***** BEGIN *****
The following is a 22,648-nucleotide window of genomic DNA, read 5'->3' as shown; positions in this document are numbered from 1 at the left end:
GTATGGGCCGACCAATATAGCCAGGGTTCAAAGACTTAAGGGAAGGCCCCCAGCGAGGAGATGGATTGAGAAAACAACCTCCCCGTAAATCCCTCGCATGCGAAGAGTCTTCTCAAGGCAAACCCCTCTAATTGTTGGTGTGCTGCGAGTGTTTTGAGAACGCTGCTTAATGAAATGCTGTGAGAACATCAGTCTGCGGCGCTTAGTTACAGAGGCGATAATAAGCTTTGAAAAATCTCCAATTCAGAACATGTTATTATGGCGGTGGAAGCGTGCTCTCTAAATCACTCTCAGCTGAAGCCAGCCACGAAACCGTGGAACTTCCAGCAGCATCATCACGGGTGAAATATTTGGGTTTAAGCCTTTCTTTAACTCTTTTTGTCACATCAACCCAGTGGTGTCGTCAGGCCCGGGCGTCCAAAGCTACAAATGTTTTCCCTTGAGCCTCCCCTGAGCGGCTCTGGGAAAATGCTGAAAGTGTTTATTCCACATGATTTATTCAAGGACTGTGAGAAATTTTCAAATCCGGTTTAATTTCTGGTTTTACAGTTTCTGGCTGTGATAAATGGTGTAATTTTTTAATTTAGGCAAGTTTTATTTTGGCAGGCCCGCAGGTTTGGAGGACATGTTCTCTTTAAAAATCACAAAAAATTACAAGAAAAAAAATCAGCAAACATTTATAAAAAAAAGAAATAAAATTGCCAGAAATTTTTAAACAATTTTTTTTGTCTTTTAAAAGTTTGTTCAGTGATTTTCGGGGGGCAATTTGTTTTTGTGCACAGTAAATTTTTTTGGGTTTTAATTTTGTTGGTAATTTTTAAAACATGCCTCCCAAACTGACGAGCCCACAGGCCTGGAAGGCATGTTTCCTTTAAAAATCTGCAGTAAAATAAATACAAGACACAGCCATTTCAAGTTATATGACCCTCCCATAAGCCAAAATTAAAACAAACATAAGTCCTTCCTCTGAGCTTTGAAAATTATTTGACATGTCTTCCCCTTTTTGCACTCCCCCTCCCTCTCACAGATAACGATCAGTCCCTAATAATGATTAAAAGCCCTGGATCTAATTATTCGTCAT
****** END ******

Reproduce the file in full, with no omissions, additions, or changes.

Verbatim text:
The following is a 22,648-nucleotide window of genomic DNA, read 5'->3' as shown; positions in this document are numbered from 1 at the left end:
GTATGGGCCGACCAATATAGCCAGGGTTCAAAGACTTAAGGGAAGGCCCCCAGCGAGGAGATGGATTGAGAAAACAACCTCCCCGTAAATCCCTCGCATGCGAAGAGTCTTCTCAAGGCAAACCCCTCTAATTGTTGGTGTGCTGCGAGTGTTTTGAGAACGCTGCTTAATGAAATGCTGTGAGAACATCAGTCTGCGGCGCTTAGTTACAGAGGCGATAATAAGCTTTGAAAAATCTCCAATTCAGAACATGTTATTATGGCGGTGGAAGCGTGCTCTCTAAATCACTCTCAGCTGAAGCCAGCCACGAAACCGTGGAACTTCCAGCAGCATCATCACGGGTGAAATATTTGGGTTTAAGCCTTTCTTTAACTCTTTTTGTCACATCAACCCAGTGGTGTCGTCAGGCCCGGGCGTCCAAAGCTACAAATGTTTTCCCTTGAGCCTCCCCTGAGCGGCTCTGGGAAAATGCTGAAAGTGTTTATTCCACATGATTTATTCAAGGACTGTGAGAAATTTTCAAATCCGGTTTAATTTCTGGTTTTACAGTTTCTGGCTGTGATAAATGGTGTAATTTTTTAATTTAGGCAAGTTTTATTTTGGCAGGCCCGCAGGTTTGGAGGACATGTTCTCTTTAAAAATCACAAAAAATTACAAGAAAAAAAATCAGCAAACATTTATAAAAAAAAGAAATAAAATTGCCAGAAATTTTTAAACAATTTTTTTTGTCTTTTAAAAGTTTGTTCAGTGATTTTCGGGGGGCAATTTGTTTTTGTGCACAGTAAATTTTTTTGGGTTTTAATTTTGTTGGTAATTTTTAAAACATGCCTCCCAAACTGACGAGCCCACAGGCCTGGAAGGCATGTTTCCTTTAAAAATCTGCAGTAAAATAAATACAAGACACAGCCATTTCAAGTTATATGACCCTCCCATAAGCCAAAATTAAAACAAACATAAGTCCTTCCTCTGAGCTTTGAAAATTATTTGACATGTCTTCCCCTTTTTGCACTCCCCCTCCCTCTCACAGATAACGATCAGTCCCTAATAATGATTAAAAGCCCTGGATCTAATTATTCGTCAT